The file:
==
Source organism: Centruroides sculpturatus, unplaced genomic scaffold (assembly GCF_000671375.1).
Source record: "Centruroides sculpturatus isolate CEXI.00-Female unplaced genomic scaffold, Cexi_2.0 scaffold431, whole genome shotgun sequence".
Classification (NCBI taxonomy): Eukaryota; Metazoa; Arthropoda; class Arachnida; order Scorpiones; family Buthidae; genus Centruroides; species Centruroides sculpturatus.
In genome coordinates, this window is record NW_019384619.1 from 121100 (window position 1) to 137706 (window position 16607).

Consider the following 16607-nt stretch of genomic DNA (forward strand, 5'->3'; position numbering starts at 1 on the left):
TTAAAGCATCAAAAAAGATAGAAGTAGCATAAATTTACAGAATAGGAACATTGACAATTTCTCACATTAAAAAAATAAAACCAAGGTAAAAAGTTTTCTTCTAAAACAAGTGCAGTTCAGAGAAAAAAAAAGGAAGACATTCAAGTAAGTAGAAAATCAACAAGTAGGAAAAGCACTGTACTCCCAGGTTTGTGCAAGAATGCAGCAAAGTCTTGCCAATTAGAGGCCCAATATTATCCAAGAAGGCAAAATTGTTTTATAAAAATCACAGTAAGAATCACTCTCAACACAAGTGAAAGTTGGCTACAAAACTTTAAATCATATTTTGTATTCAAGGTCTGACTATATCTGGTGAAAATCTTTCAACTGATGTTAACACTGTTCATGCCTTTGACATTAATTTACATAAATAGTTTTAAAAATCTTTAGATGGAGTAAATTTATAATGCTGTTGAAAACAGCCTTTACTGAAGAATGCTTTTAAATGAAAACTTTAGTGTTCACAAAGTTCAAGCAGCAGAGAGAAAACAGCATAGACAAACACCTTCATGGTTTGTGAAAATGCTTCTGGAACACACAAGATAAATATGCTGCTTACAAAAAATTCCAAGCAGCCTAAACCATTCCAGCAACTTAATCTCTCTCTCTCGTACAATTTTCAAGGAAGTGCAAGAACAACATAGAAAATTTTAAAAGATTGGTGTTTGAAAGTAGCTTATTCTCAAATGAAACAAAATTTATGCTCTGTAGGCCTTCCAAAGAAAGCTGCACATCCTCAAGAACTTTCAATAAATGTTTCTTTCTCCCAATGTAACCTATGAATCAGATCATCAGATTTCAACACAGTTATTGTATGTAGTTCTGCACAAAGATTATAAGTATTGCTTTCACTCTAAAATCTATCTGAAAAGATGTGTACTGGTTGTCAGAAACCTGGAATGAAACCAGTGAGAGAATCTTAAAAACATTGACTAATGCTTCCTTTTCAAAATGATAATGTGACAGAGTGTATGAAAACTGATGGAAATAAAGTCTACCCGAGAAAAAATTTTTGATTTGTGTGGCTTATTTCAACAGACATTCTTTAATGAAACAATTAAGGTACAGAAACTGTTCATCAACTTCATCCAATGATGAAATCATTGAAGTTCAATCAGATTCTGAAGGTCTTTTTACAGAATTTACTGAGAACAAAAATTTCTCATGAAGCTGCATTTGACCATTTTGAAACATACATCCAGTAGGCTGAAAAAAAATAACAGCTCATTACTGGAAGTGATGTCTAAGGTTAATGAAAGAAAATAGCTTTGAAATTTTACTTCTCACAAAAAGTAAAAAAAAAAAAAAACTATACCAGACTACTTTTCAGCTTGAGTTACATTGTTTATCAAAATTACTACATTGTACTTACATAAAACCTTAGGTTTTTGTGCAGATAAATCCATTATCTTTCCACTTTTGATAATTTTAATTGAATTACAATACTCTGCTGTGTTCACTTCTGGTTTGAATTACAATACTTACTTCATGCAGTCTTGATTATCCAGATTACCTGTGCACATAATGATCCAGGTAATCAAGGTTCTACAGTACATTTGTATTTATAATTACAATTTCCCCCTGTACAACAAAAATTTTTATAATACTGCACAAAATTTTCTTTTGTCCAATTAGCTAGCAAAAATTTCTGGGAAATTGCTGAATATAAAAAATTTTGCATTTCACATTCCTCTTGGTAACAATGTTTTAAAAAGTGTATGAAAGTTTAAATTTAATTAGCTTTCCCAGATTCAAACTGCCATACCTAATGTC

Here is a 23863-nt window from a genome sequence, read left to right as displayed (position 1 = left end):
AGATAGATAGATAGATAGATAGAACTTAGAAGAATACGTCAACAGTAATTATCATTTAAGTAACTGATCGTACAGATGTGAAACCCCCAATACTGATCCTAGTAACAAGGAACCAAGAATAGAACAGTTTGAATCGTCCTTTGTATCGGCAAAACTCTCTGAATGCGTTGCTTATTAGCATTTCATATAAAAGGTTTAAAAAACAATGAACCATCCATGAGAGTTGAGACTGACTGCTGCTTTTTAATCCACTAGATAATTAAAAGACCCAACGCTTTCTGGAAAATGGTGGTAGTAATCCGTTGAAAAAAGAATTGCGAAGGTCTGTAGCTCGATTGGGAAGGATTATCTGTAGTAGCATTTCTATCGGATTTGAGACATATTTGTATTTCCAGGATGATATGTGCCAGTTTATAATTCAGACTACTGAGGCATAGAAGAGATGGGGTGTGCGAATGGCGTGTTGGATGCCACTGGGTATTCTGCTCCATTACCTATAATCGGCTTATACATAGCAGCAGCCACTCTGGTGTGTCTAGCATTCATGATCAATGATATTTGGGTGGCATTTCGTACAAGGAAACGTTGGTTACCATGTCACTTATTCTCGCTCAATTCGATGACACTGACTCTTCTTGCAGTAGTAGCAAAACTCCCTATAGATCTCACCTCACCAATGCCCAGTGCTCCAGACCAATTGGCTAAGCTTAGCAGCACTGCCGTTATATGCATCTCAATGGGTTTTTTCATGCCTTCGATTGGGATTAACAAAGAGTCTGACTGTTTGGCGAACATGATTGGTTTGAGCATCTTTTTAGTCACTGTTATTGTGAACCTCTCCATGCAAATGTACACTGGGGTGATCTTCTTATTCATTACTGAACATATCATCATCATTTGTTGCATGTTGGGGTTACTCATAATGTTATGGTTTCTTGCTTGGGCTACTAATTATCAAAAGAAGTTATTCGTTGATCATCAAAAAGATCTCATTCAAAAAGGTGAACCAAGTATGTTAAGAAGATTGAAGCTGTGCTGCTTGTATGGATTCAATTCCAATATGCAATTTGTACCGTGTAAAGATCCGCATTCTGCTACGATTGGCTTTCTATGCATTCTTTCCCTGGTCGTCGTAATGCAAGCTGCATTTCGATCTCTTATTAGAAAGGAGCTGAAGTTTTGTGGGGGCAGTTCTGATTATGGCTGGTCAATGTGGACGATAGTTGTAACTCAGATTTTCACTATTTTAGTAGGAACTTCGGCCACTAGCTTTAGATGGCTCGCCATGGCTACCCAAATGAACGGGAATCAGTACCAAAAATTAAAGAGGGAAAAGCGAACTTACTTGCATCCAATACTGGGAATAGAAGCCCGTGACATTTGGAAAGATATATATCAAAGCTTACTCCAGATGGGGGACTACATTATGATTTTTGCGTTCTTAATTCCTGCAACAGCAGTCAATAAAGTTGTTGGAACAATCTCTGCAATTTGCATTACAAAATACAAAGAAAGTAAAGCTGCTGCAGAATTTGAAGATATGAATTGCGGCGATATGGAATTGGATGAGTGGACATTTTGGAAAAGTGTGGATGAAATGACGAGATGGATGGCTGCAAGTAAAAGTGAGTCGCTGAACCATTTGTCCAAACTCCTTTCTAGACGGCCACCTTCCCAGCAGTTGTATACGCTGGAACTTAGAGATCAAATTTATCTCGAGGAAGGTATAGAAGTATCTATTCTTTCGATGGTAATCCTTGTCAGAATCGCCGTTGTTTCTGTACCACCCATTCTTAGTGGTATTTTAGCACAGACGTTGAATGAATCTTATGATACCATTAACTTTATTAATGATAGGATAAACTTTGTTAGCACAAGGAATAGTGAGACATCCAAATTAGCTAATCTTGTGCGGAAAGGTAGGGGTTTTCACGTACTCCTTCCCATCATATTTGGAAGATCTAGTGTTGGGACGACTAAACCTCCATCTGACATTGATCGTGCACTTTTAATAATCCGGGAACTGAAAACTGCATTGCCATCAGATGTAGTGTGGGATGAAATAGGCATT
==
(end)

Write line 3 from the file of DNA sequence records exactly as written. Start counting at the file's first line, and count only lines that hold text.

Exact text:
Classification (NCBI taxonomy): Eukaryota; Metazoa; Arthropoda; class Arachnida; order Scorpiones; family Buthidae; genus Centruroides; species Centruroides sculpturatus.